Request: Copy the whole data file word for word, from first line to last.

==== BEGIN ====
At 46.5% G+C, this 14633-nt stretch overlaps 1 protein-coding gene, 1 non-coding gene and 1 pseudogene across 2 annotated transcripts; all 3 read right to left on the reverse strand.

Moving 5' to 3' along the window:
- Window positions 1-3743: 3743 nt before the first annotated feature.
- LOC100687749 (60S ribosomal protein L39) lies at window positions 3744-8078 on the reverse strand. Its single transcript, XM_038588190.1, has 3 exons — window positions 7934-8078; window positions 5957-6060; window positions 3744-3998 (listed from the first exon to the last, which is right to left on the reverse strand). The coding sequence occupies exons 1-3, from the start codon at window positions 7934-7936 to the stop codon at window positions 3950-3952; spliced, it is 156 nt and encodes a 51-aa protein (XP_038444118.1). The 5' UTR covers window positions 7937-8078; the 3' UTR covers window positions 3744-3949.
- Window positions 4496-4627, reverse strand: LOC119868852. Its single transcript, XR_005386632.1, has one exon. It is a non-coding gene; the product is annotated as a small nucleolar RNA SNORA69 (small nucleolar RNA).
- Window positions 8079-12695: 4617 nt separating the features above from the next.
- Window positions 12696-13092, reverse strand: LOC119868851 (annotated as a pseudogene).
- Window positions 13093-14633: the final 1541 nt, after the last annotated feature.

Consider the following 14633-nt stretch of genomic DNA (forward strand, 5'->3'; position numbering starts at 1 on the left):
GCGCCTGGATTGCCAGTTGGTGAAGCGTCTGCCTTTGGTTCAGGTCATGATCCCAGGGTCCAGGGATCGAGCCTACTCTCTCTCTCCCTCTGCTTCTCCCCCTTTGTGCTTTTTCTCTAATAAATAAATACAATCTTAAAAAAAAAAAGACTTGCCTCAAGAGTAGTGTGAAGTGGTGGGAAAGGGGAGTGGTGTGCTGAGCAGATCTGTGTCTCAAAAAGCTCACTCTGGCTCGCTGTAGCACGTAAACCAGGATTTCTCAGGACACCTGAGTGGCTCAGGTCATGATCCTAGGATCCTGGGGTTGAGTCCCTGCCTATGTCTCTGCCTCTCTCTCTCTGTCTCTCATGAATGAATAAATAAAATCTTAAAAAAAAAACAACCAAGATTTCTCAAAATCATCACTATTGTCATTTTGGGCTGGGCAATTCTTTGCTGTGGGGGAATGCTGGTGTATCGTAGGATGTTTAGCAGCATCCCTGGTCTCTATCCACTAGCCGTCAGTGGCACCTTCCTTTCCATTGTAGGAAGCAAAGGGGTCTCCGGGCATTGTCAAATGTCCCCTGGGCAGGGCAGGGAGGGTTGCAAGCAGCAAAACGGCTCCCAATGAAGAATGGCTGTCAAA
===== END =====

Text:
At 46.5% G+C, this 14633-nt stretch overlaps 1 protein-coding gene, 1 non-coding gene and 1 pseudogene across 2 annotated transcripts; all 3 read right to left on the reverse strand.

Moving 5' to 3' along the window:
- Window positions 1-3743: 3743 nt before the first annotated feature.
- LOC100687749 (60S ribosomal protein L39) lies at window positions 3744-8078 on the reverse strand. Its single transcript, XM_038588190.1, has 3 exons — window positions 7934-8078; window positions 5957-6060; window positions 3744-3998 (listed from the first exon to the last, which is right to left on the reverse strand). The coding sequence occupies exons 1-3, from the start codon at window positions 7934-7936 to the stop codon at window positions 3950-3952; spliced, it is 156 nt and encodes a 51-aa protein (XP_038444118.1). The 5' UTR covers window positions 7937-8078; the 3' UTR covers window positions 3744-3949.
- Window positions 4496-4627, reverse strand: LOC119868852. Its single transcript, XR_005386632.1, has one exon. It is a non-coding gene; the product is annotated as a small nucleolar RNA SNORA69 (small nucleolar RNA).
- Window positions 8079-12695: 4617 nt separating the features above from the next.
- Window positions 12696-13092, reverse strand: LOC119868851 (annotated as a pseudogene).
- Window positions 13093-14633: the final 1541 nt, after the last annotated feature.

Consider the following 14633-nt stretch of genomic DNA (forward strand, 5'->3'; position numbering starts at 1 on the left):
GCGCCTGGATTGCCAGTTGGTGAAGCGTCTGCCTTTGGTTCAGGTCATGATCCCAGGGTCCAGGGATCGAGCCTACTCTCTCTCTCCCTCTGCTTCTCCCCCTTTGTGCTTTTTCTCTAATAAATAAATACAATCTTAAAAAAAAAAAGACTTGCCTCAAGAGTAGTGTGAAGTGGTGGGAAAGGGGAGTGGTGTGCTGAGCAGATCTGTGTCTCAAAAAGCTCACTCTGGCTCGCTGTAGCACGTAAACCAGGATTTCTCAGGACACCTGAGTGGCTCAGGTCATGATCCTAGGATCCTGGGGTTGAGTCCCTGCCTATGTCTCTGCCTCTCTCTCTCTGTCTCTCATGAATGAATAAATAAAATCTTAAAAAAAAAACAACCAAGATTTCTCAAAATCATCACTATTGTCATTTTGGGCTGGGCAATTCTTTGCTGTGGGGGAATGCTGGTGTATCGTAGGATGTTTAGCAGCATCCCTGGTCTCTATCCACTAGCCGTCAGTGGCACCTTCCTTTCCATTGTAGGAAGCAAAGGGGTCTCCGGGCATTGTCAAATGTCCCCTGGGCAGGGCAGGGAGGGTTGCAAGCAGCAAAACGGCTCCCAATGAAGAATGGCTGTCAAA